What’s in a name?

Using surnames to create break-out groups

If you facilitate meetings on a regular basis you usually have situations where you need to create ‘break-out groups’. While sometimes these are pre-assigned, very often they are random groups of people that are roughly equal in size.

The problem facilitators run into is that while they know the number of people they may want in each group, they don’t always know how many in total are actually going to show up to the session.

One solution is having participants count off by the number of groups you want. So if you want 5 groups you have people count off by 5s going around the room (1,2,3,4,5, and then repeat 1,2,3,4,5, etc).

The downside of this approach is that it takes a fair amount of time in a larger group and if they are not arranged in a classroom style it can be awkward to tell who is “up” to say their number. Also, I can’t tell you the number of times people have asked “what is my number again?” after uttering it seconds before.

One solution is to divide people by last name. In this way you can eyeball the group in attendance and just divide them up by the number of groups you want or the number in each group you want.

Unfortunately, last names are not randomly distributed in the United States. In fact, looking at the distribution of last names that appear at least 100 time or more in 2010 US Census it looks like this:

As you can see Millers, Smiths, Browns, Clarks, and Williams dominate, while Ingrams, Quinns, Underwoods, Xiongs, and Zimmermans are relative rarities. To solve for this we can divide them into n-tiles and if we trust our 200 level statistics class, we can then infer that this distribution will exist in the population in your next destination.

You can use the tables below to divide your groups into 3, 4, 5, or 6 roughly equal groups. Since the letter breaks are exactly on the desired percentile cut point, they are not exact. This also make dividing groups larger than 6 a bit dicey.

Now, there will be exceptions to this. For example, locations that are heavily skewed to one ethnicity may not conform to this distribution. It also not likely work in countries outside of the United States as well. That being said, it should work fairly well in most circumstance. Good luck and let me know how it goes!

CuriosityCX Announces Game Changing and Industry Disrupting Process Improvement Breakthrough

Bentonville, Arkansas based CuriosityCX today unveiled its revolutionary new competitive offering Quintuple Closed Loop™. This new technique for identifying and resolving customer problems fundamentally changes the way CX is done in the industry.

“You know some people talk about their “close loop system” or even “double closed loop” they’re fine if you are into average, but they really don’t get the job done anymore” said Curiosity’s CEO Dave Fish.

“Your typical Silicon Valley or Silicon Slopes tech company would have said ‘hey, let’s take an agile approach and iterate our way to a triple closed product on our product roadmap.’  Not us.  We said ‘F- it’ and just skipped triple and quadruple offerings and went straight to Quintuple” said Fish.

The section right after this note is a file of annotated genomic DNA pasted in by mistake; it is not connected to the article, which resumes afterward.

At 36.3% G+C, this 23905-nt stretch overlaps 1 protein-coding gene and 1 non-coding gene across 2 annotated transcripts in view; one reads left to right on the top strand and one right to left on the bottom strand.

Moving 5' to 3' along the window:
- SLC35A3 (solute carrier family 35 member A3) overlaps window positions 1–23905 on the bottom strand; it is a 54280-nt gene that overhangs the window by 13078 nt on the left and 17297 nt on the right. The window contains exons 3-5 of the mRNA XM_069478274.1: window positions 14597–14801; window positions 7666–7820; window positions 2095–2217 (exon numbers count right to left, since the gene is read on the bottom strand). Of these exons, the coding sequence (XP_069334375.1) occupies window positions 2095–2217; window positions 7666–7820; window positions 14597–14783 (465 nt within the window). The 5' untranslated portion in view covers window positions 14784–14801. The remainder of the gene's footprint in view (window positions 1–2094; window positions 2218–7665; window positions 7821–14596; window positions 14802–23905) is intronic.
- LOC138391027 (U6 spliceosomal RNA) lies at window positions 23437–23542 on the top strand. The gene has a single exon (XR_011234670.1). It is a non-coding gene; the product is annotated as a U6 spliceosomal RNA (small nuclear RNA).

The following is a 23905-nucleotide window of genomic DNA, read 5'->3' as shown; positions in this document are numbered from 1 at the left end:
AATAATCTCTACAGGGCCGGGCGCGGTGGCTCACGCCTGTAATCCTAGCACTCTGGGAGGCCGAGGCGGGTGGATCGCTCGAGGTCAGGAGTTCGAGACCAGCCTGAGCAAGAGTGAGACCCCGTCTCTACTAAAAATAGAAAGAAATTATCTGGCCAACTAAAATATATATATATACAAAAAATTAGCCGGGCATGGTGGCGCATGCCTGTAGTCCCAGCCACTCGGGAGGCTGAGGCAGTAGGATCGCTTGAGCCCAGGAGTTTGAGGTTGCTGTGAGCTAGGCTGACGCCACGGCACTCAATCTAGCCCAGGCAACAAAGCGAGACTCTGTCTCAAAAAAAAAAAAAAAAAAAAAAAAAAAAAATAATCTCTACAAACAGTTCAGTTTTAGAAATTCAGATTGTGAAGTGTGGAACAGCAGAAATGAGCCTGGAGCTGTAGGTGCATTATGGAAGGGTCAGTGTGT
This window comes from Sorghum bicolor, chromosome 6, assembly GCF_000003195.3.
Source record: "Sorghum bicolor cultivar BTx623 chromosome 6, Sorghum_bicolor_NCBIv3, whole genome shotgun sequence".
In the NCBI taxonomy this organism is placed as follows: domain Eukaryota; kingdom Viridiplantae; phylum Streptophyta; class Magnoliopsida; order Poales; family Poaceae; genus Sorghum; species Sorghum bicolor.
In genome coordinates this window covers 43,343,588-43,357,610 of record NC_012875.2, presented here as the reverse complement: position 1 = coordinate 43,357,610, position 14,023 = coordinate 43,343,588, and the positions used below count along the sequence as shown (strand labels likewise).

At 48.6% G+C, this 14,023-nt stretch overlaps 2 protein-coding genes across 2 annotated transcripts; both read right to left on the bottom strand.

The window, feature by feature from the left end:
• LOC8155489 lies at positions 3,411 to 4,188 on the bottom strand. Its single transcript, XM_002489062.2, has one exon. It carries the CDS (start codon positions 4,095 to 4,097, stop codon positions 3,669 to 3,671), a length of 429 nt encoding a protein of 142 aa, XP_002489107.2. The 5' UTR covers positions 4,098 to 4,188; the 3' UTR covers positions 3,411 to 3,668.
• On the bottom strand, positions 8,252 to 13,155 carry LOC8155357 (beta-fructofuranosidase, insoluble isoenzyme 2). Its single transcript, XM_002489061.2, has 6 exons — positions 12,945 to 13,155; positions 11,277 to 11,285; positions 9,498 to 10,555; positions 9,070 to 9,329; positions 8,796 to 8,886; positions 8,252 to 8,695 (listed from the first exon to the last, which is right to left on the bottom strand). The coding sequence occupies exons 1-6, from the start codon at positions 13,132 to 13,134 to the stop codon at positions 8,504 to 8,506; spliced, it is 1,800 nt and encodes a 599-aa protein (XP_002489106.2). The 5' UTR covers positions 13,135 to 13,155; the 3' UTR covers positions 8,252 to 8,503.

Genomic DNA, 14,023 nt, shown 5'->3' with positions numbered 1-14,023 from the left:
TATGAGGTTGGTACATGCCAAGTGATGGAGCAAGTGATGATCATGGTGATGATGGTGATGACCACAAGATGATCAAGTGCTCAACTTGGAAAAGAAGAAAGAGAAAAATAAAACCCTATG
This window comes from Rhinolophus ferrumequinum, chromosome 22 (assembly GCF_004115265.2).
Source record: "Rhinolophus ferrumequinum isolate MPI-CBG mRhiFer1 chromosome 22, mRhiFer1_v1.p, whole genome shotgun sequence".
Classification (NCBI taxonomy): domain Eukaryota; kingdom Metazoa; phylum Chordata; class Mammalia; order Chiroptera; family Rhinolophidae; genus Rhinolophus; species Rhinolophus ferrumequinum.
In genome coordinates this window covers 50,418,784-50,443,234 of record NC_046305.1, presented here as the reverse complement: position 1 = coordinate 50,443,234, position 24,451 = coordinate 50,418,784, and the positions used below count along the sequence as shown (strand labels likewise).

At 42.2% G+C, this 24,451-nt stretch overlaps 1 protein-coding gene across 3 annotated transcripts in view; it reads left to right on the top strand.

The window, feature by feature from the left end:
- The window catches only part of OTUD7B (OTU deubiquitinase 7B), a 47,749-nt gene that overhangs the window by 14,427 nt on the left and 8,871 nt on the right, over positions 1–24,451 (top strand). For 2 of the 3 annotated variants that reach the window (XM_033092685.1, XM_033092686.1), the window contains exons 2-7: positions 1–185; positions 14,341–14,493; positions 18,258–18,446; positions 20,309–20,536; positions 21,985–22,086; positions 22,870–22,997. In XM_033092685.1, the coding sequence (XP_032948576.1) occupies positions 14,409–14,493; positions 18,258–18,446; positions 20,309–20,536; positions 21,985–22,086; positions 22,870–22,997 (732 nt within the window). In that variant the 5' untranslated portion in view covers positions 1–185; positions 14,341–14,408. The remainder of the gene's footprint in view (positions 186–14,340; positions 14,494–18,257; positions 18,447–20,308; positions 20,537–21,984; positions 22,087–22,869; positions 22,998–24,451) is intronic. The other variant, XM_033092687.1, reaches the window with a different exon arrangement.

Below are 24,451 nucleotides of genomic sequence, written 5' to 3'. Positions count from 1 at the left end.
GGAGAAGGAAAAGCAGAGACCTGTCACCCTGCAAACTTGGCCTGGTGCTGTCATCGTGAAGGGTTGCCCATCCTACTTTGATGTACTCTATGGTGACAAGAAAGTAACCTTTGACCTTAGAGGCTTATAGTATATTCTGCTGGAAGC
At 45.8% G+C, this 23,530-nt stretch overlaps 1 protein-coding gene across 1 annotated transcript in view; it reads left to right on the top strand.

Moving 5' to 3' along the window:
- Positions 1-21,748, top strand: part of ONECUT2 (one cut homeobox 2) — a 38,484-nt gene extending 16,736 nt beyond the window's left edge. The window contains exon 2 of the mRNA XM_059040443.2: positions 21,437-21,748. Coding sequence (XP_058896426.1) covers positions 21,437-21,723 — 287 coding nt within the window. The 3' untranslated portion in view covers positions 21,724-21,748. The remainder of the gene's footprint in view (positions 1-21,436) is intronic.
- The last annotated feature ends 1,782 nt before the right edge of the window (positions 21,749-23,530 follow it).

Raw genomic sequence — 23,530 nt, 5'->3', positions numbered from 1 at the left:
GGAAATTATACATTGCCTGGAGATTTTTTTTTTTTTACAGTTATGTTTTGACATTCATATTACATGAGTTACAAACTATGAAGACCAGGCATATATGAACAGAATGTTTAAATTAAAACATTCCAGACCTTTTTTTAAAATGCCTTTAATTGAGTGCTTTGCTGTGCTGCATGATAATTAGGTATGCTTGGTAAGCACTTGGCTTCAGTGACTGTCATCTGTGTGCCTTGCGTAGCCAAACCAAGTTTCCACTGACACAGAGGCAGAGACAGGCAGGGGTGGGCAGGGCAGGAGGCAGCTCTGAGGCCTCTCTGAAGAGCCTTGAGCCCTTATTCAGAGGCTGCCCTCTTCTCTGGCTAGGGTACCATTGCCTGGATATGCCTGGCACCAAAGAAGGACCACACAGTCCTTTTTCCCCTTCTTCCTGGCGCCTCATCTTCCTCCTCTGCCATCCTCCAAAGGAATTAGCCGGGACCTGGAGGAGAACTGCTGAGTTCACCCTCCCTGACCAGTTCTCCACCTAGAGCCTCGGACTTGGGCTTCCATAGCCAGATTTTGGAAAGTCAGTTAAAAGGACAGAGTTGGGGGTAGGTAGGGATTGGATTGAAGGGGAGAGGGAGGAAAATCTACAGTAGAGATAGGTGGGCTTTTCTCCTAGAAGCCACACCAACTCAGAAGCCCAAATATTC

Double Close Loop is so 2018

In a normal closed loop process customer are contacted after a transaction to ensure everything went smoothly.  If they didn’t then a ‘hot alert’ is opened and the organization attempts to resolve the issue.  In a normal “double closed” loop scenario the issue is then validated by third party as being resolved, thus the ‘double’ in the double closed loop.

But do you really know that problem is resolved?

With Quintuple Closed Loopcustomers are hounded for months on end by agents hopped up on discount energy drinks and diet pills who contact customers at least five different times after the transaction.  This ensures the problem is unequivocally addressed.

“We check in and then check again. Then we check in again and then one more time.  And for good measure to really ensure things are to the customers satisfaction we recommend that fifth check in. Without that 5th check-in your CX program really isn’t world class”, explains Curiosity’s Chief Experience Officer Kate Barker.

Public Reaction

“They really just won’t let me alone,” commented customer Hugh Ecclestein of Youngstown, Ohio.  “I mean I just bought a fishing lure at the local hardware store and made an off-handed comment that I wished I bought it and in blue rather than green.  Now they just keep calling and emailing me” McMurphy said in a recent interview.

 “It is apparent to me that they really really care [about my complete satisfaction]” noted McMurphy and then added “can I go now?”

What’s Next

Quintuple Closed Loop™ is just one of many future innovations being incubated in the CX labs at Curiosity’s state of the art facility in Bentonville.  “I think we can really push this to something much bigger in the future, who knows where it will take us” noted Fish.  CuriosityCX plans to introduce additional fictitious products and features every April 1st in the future.